The right quality for the right end-use
We’ve all heard the sayings about the importance of using the right tool for the right job.
Improvements to two tools could mean that we’ll have the right tools to ensure the right wheat flour quality for the right end-use, and that would benefit Ontario wheat breeders, growers, millers and processors.
Dr. Koushik Seetharaman, cereals chair in the Department of Food Science at the University of Guelph, is leading the research to improve the two tools. The GlutoPeak is a new technique that Seetharaman’s research team has optimized. Solvent retention capacity testing is an old method that the researchers hope to make more reliable and repeatable.
Measuring gluten quality
The GlutoPeak is an instrument developed by German company Brabender GmbH. Gluten is a unique protein in wheat that develops when a dough is made, and gluten protein characteristics greatly affect a flour’s suitability for various products.
“The GlutoPeak uses a very small amount of sample and gives a result in about five minutes or less. Basically, the instrument stirs the sample [of flour mixed with a solvent] at a really high speed.” The gluten resists being stirred and the GlutoPeak records the pattern of resistance, which produces “a curve that can be interpreted to assess the quality of the gluten, and therefore the quality of the flour,” says Seetharaman.
“Compared to all other flour quality analysis techniques, some of which require large samples and some of which are time consuming, this one can actually determine quality differences. That is what is unique and interesting about the GlutoPeak.”
Seetharaman explains that those other tests actually measure gluten quantity, which his research team has determined is not the same as gluten quality. For instance, two flours each with 10 per cent protein content might perform quite differently from each other when baked in a specific product.
Seetharaman’s research team has been working on several aspects related to the GlutoPeak’s performance. He says, “When we started two or three years ago, the instrument was a prototype, so we have helped the company refine it in terms of various mechanical and software-related issues. Then we have developed a standardized procedure that everybody can use – whether you’re a breeder, a miller, a processor or a researcher. We’ve also done tests using the machine to understand what it is that we are measuring, so the machine is also an interesting research tool to understand [the fundamental characteristics of different gluten proteins].”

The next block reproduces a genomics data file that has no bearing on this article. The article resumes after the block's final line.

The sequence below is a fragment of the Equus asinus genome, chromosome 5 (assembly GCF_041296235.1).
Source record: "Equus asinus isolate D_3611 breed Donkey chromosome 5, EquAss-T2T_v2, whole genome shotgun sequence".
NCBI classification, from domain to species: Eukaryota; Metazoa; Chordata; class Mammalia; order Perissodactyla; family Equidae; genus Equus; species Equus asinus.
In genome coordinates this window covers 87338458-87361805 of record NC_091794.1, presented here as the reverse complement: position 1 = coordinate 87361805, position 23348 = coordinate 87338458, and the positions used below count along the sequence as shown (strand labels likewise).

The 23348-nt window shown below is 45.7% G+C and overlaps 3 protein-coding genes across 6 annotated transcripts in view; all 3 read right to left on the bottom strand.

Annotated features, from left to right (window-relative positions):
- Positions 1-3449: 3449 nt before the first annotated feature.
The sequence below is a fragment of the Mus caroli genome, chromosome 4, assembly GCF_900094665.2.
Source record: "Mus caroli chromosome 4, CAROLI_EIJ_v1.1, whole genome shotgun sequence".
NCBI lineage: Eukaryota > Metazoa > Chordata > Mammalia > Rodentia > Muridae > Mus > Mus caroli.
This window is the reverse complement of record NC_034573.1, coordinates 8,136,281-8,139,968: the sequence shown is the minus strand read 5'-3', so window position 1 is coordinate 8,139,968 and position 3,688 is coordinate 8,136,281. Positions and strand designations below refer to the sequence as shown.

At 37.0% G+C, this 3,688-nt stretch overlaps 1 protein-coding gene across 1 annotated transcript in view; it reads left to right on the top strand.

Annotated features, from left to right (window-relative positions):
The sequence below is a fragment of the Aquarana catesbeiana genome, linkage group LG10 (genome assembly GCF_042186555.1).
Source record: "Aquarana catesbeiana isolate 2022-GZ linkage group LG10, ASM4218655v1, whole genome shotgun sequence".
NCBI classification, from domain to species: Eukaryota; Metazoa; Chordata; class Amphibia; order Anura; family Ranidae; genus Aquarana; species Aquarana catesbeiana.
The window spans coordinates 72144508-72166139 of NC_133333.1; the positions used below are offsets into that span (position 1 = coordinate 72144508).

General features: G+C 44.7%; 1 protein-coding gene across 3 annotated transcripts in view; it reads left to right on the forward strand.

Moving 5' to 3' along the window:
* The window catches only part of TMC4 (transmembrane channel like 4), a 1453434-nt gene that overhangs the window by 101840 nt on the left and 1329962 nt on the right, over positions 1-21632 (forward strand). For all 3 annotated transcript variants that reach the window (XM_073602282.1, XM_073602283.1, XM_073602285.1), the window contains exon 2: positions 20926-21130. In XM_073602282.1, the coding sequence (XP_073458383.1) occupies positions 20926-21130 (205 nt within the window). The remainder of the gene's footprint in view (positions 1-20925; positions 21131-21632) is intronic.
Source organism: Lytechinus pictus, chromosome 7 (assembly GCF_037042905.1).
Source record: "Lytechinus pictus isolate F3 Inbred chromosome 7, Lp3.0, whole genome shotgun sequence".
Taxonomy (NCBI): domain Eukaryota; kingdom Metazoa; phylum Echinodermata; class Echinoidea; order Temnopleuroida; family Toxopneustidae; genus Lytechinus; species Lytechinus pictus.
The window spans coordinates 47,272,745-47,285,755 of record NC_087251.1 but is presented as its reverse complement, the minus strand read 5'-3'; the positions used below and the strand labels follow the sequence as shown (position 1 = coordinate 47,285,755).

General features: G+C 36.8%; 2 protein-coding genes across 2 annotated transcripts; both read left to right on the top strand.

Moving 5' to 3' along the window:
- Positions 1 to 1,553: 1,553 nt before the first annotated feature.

The GlutoPeak became commercially available in October 2012, and the researchers are now validating the
instrument’s performance and their standardized procedure. To do that, they are running tests at several labs to check if all the labs get the same results with the same samples.
Solvent retention capacity (SRC) tests measure various attributes related to gluten, starch and sugar characteristics to predict how a flour will function in specific end-uses. Like the GlutoPeak, SRC testing is fairly rapid and requires only a small sample size.
However, one of its main drawbacks is the potential for human error.
“The test is manually done, so you can get different numbers depending on who does it,” Seetharaman notes. “SRC is extensively used by only a few companies. Typically each company has its own database and its own person who does the test, and they create an internal standard for which SRC values are good or not good for their product.”
Although SRC testing hasn’t been very popular, Seetharaman says a recent survey indicates that export markets are beginning to use the method to measure wheat quality. So the researchers are working on procedures to make SRC results more repeatable.
Currently, the research team is sending flour samples to different labs for SRC testing. Then the team collects the results, determines the variability between the labs, and looks for ways to further improve consistency in the results.
Some researchers are also attempting to develop a mechanical version of SRC testing as a way to minimize the impact of human error on the results.
Plenty of practical applications